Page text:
Many institutional investors (including fund managers) utilize some form of automated trading. High-frequency trading (“HFT”) is a distinct subset of automated trading that makes its money from rapid entry and exit in positions throughout a trading day and can be based on a number of different strategies. Positions are generally held for fractions of a second (faster than an eyeblink in some cases).
Normally under the radar, HFT took center stage in the investing world in 2010 with two events: on February 3, HFT firm Infinium Capital Management’s algorithm malfunctioned, entering 6,767 orders to buy light sweet crude oil futures on the NYMEX, enough of which were filled to send the market soaring. More well-known is the May 6, “flash crash,” which saw US equities plummet, helped along, regulators said, by HFTs. However, of the two, the February 3 incident more clearly highlights some of the compliance issues relating to HFT.
A NYMEX business conduct panel investigated the February 3 incident and found a number of risk management failures, ultimately issuing a $350,000 fine to Infinium. Interestingly, the panel determined that Infinium breached its own protocols in developing the algorithm that went rogue on the NYMEX:
• Infinium’s normal testing process takes approximately 6-8 weeks; whereas this algorithm was finished the day before it went on the market and was only tested for a couple of hours;
• Features designed to automatically shut down the algorithm failed, attributed to errors in the code; and
• An employee used a colleague’s trading ID to place positions that would offset the firm’s undesirable exposures.
While the flash crash and the Infinium incidents were unusual in their scope (and resulted in a fine in the latter case), smaller versions of these kinds of issues take place every day.
While there are benefits to the marketplace associated with HFT (such as greater liquidity and lower transaction costs), firms utilizing it should build a robust compliance program around these activities, considering the following:
• Enhanced risk controls because of competitive time pressure to execute trades without the more extensive safety checks normally used in slower trades;
• Establish and document the process for developing, testing and using algorithms. Out of control or “rogue” algorithms are fairly common; though immediate causes may vary, a root issue is the care that is taken (or lack of it) in building the algorithms in the first place, or managing them once in use. Examples include:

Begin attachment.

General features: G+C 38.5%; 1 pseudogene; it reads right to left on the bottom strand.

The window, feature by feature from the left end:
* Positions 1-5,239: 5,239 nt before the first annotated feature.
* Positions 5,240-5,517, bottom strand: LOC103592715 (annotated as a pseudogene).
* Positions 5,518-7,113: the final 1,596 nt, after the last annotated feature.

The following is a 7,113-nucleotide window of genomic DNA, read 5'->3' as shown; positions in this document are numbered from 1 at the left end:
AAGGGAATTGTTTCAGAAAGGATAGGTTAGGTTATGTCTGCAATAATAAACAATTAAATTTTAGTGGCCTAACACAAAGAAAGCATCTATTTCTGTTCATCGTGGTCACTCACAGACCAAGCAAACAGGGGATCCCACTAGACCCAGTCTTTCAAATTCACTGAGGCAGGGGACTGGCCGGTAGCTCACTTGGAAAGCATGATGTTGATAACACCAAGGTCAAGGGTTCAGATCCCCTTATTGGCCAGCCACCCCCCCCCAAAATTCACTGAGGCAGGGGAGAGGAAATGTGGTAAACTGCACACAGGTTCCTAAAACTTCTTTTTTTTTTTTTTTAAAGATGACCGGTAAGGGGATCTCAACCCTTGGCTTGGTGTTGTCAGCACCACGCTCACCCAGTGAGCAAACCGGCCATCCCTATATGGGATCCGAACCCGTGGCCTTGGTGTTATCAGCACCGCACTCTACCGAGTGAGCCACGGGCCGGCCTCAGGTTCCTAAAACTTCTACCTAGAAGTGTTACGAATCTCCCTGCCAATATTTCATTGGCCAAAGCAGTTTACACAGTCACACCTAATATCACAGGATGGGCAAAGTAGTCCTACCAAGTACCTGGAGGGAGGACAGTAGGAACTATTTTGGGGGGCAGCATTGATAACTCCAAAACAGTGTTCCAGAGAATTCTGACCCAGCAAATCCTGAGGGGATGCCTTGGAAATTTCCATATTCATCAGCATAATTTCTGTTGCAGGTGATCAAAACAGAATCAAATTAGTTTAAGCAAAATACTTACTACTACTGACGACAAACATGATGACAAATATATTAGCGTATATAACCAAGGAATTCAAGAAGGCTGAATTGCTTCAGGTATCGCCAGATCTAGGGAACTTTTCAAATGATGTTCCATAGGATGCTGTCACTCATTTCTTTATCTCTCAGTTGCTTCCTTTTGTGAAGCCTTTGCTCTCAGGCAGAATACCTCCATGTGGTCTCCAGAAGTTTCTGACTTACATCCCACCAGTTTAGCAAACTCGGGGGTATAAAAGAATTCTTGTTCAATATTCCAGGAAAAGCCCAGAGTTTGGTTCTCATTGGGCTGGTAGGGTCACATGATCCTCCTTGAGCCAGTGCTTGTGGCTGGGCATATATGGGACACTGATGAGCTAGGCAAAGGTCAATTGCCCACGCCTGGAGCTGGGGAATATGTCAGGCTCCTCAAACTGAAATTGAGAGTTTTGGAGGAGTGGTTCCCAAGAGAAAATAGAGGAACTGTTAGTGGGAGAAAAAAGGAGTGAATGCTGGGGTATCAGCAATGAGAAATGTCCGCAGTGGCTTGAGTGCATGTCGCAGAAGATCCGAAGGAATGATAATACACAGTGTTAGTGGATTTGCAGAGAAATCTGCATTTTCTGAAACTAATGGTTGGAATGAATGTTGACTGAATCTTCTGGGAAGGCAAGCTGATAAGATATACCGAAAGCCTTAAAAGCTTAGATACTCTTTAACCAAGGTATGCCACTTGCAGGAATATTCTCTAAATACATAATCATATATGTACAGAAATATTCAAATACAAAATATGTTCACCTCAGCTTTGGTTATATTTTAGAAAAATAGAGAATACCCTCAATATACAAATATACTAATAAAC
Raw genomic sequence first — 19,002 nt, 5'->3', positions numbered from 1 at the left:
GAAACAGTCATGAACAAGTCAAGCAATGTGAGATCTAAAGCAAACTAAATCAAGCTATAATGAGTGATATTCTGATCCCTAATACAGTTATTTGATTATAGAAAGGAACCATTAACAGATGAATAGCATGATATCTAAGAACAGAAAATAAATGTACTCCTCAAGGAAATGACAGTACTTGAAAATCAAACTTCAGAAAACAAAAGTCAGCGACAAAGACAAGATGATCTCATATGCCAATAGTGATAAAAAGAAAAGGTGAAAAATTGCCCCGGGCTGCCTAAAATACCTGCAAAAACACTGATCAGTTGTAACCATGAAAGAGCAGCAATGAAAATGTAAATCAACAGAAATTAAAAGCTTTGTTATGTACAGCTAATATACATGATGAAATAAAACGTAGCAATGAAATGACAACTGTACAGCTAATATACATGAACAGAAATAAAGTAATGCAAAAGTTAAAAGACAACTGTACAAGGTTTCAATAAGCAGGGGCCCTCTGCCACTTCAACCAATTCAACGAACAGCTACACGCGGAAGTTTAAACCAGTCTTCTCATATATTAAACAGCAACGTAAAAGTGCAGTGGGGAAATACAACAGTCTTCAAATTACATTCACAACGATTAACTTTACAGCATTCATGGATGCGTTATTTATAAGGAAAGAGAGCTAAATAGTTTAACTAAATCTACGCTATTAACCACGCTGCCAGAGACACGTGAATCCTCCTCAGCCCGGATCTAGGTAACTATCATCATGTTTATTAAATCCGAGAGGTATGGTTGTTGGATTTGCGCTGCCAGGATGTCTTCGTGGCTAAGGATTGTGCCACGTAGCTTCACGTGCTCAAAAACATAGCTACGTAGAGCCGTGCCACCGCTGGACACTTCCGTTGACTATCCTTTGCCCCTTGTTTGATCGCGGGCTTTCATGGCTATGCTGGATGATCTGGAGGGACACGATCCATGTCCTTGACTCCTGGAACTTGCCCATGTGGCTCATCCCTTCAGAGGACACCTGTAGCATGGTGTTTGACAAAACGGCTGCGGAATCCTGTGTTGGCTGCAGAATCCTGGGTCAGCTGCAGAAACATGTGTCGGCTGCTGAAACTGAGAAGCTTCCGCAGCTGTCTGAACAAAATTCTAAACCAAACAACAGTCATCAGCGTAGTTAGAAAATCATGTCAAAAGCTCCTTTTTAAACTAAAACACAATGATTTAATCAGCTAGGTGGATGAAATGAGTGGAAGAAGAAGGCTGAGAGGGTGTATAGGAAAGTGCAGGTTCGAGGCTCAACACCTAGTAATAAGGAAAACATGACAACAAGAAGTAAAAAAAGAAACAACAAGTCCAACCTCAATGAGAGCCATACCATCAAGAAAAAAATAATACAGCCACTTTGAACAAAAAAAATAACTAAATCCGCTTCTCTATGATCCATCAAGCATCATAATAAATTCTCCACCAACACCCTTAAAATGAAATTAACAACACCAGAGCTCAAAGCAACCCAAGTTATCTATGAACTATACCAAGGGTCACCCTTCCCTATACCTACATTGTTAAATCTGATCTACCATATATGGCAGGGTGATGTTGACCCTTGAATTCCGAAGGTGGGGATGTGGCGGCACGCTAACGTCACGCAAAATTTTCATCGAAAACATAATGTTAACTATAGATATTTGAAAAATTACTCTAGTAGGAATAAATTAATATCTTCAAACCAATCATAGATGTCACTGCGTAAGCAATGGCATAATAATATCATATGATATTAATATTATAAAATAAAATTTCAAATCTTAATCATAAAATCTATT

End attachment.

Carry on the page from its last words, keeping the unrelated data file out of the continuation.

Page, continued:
o Algorithm goes out of control and submits unexpected orders;
o Trader sets parameters that cause an algorithm to trade too aggressively;
o Algorithms used simultaneously (e.g., to outbid one another) get into a negative feedback loop.
• Write “kill switches” into algorithms so trading can be stopped at certain preset levels;
• Impose limits such as:
o The number of orders that can be sent to an exchange within a set period of time;
o Intraday position limits that set the maximum position a firm can take during one day;
o Profit-and-loss limits that restrict the dollar value that can be lost.
• Security risks such as terrorist activity, hackers, disgruntled employees, or others obtaining and interfering with algorithms and/or related systems. Firewalls and physical barriers should be used and other measures taken to limit both internal and external access. Security measures should be tested periodically to ensure that they have not been tampered with, or accessed inappropriately;
• Determine whether the firm’s HFT activities could be considered front running, and whether this activity violates applicable regulations or the firm’s own Code of Ethics.
The SEC responded to the May 6 flash crash and it is likely that the regulatory landscape will continue to evolve. A round up of regulatory activity is listed below:
• In place:
o The SEC introduced “circuit-breakers” for individual stocks that stop trading across all markets. While these can be modified to permit continued trading, this is only within set parameters;
o The SEC established uniform policies for canceling trades struck at clearly irrational prices;
o The SEC eliminated “stub quotes,” which allowed market-makers to buy good stocks for a penny if there are no other bids;
o The London Stock Exchange abolished liquidity rebates.
o Differences in data conventions among the dozens of markets may have exacerbated the flash crash;
o Banning flash orders;
o Require issuers to notify exchanges when they expect material information will be revealed during trading hours so that the exchanges can halt trading before the news arrives;
o Regulators/governments should release major information only when the markets are closed or at pre-announced times;
o The technology required to run an HFT platform is very expensive. As trading speeds increase, HFTs are investing more money into faster technologies. A concern here is that ultimately, only a few HFTs who can afford the ongoing expenditures will remain – undoing the benefits that HFT can have for the marketplace. It has been suggested that this “arms race” can be halted by requiring all exchanges to delay the processing of every order instruction they receive by a few milliseconds.